1. a prison, esp. the Poultry Counter, a prison in London.

[UK]N. Ward London Spy IV 82: [He] commanded his Black-Guard to take us to the Poultry-Counter; who [...] then led us along by the Elbows in Triumph to the Rats’-Castle.
[UK]N. Ward Rambling Rakes 9: As soon as the Key was turn’d, the whole Family of the Rat-Castle, flock’d about us as thick as the Mob about an insnar’d Diver for Pence.

2. (UK und.) a notorous tenement in St Giles, London WC.

[UK]D. Stewart Vultures of the City in Illus. Police News 15 Dec. 12/1: In one of the turnings off Seven Dials, stood an old, tumbledown, grim-looking tenement known all [as] the Rats’ Castle.
rat shagger (n.) [shagger n.1 (1)]

a general term of abuse.

[UK]I. Welsh Marabou Stork Nightmares 172: Dempsey was trying to cream a bar ay soap intae the rat-shagger’s face. – Get a fuckin wash ya smelly soapdodging Weedgie cunt... dae yous cunt’s nivir fuckin wash... slum-dwellin fuckin trash!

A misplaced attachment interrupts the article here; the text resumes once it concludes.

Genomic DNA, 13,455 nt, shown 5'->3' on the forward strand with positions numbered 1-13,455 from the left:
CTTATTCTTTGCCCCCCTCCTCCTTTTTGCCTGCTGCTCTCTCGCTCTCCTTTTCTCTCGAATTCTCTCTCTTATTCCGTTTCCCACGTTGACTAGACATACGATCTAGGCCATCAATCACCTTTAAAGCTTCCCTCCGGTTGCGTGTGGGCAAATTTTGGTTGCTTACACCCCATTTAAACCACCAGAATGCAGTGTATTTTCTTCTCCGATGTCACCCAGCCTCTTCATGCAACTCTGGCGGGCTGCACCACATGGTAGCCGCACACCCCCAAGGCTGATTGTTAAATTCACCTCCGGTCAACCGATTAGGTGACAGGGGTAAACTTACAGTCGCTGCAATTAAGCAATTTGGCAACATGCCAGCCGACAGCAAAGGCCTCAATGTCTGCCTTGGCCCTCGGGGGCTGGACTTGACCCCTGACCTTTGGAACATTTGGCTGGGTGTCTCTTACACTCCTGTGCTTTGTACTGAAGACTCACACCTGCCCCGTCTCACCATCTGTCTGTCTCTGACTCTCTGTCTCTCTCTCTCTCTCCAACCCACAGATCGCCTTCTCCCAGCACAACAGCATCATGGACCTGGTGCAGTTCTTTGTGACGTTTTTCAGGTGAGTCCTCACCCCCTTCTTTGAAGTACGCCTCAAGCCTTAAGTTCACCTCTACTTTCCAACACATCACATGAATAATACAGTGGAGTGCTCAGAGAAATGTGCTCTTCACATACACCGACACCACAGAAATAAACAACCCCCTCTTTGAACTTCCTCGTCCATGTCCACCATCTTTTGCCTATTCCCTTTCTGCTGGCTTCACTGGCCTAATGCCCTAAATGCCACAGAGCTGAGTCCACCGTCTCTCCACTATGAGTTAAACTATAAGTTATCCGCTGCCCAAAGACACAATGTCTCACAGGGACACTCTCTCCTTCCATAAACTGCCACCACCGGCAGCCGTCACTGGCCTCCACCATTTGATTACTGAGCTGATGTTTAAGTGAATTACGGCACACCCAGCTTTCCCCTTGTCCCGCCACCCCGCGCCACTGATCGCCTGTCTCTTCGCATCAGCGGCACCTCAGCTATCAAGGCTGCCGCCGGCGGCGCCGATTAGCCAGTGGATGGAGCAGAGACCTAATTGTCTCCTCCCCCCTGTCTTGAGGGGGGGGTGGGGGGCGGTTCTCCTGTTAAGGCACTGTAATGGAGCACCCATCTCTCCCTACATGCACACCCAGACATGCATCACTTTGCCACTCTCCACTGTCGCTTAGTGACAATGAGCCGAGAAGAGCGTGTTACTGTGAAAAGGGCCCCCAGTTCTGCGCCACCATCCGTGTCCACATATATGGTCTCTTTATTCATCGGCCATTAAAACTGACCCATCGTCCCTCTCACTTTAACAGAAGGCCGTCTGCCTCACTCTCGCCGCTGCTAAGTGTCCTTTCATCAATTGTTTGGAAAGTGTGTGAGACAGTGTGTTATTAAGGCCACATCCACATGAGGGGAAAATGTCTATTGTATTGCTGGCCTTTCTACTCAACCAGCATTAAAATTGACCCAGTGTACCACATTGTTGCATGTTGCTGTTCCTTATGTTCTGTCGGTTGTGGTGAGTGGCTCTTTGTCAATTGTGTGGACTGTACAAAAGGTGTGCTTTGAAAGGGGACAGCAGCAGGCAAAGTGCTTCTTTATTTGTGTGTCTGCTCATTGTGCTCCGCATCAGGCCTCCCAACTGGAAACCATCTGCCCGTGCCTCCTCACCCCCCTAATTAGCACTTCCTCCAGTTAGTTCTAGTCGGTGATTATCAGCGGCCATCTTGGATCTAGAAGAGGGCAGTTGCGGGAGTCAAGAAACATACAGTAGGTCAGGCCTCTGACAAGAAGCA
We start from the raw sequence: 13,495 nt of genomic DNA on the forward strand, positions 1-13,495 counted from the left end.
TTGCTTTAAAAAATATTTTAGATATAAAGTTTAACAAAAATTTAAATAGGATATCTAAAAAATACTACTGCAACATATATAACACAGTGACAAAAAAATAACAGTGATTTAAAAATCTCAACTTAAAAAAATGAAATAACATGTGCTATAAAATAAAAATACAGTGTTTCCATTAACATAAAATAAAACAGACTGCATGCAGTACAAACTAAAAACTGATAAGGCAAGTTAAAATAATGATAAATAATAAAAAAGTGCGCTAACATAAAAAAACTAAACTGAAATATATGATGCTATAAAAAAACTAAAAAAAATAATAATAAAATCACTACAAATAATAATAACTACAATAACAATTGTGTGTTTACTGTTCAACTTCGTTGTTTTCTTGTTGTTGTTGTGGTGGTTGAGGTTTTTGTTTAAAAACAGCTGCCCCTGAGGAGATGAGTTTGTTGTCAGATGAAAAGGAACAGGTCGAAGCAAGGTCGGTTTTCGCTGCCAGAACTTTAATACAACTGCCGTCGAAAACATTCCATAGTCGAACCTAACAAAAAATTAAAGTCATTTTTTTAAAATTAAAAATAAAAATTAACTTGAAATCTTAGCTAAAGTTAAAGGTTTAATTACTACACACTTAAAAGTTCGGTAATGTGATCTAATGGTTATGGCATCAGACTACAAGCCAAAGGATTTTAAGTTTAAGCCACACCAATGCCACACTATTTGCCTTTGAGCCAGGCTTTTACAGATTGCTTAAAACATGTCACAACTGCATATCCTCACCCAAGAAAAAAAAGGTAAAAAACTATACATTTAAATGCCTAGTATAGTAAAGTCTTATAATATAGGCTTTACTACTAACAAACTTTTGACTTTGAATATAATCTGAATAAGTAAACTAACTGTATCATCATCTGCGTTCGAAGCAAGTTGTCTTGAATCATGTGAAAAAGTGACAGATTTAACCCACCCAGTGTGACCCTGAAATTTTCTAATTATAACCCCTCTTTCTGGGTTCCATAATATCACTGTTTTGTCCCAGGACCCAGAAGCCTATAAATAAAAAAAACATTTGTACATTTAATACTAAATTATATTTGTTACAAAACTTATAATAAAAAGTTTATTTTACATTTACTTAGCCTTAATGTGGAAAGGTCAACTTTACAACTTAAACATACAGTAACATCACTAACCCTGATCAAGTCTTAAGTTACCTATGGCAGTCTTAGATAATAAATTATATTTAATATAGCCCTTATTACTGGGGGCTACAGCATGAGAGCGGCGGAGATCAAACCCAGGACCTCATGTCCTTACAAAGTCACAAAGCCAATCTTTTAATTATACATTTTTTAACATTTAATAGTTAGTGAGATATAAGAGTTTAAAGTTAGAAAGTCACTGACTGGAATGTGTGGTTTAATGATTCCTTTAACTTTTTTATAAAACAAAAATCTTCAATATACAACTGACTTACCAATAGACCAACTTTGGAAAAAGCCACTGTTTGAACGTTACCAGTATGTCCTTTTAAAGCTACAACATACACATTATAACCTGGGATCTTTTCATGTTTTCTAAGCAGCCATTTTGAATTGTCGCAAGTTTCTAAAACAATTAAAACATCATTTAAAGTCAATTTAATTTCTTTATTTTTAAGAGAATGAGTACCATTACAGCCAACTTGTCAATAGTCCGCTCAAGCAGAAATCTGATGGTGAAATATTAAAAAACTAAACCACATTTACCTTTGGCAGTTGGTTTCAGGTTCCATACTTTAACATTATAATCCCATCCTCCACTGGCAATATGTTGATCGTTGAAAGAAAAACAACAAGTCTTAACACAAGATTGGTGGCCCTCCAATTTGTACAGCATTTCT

[UK]I. Welsh Porno 198: As the Weedgie rat-shagger heads off to the bogs. I make my intense displeasure known.
ratshit

see separate entries.

rat’s piss (n.)

1. weak beer or other alcoholic drink.

G. Benford If the Stars are Gods 100: Even soaked in good bourbon, the cigars, three years removed from Havana, tasted like rat’s piss.
M. Binchy Silver Wedding 69: That’s only rat’s piss, that stuff, fancy bottles for the carriage trade. I’m not drinking that.
P. Gale Facts of Life 333: Despite having already condemned it as ‘rat’s piss’, Sam was putting away the champagne as though it were sweet and innocuous water.
[UK]M. Manning Get Your Cock Out 13: ‘The fackin beer’s not even cold!’ spat Strutter, tossing the can of cheap rat’s piss against the heavily graffitied wall.
M.R. Hicks Unfit for Murder 46: I say, old chap, you sell anything here that don’t taste like warmed over rat’s piss?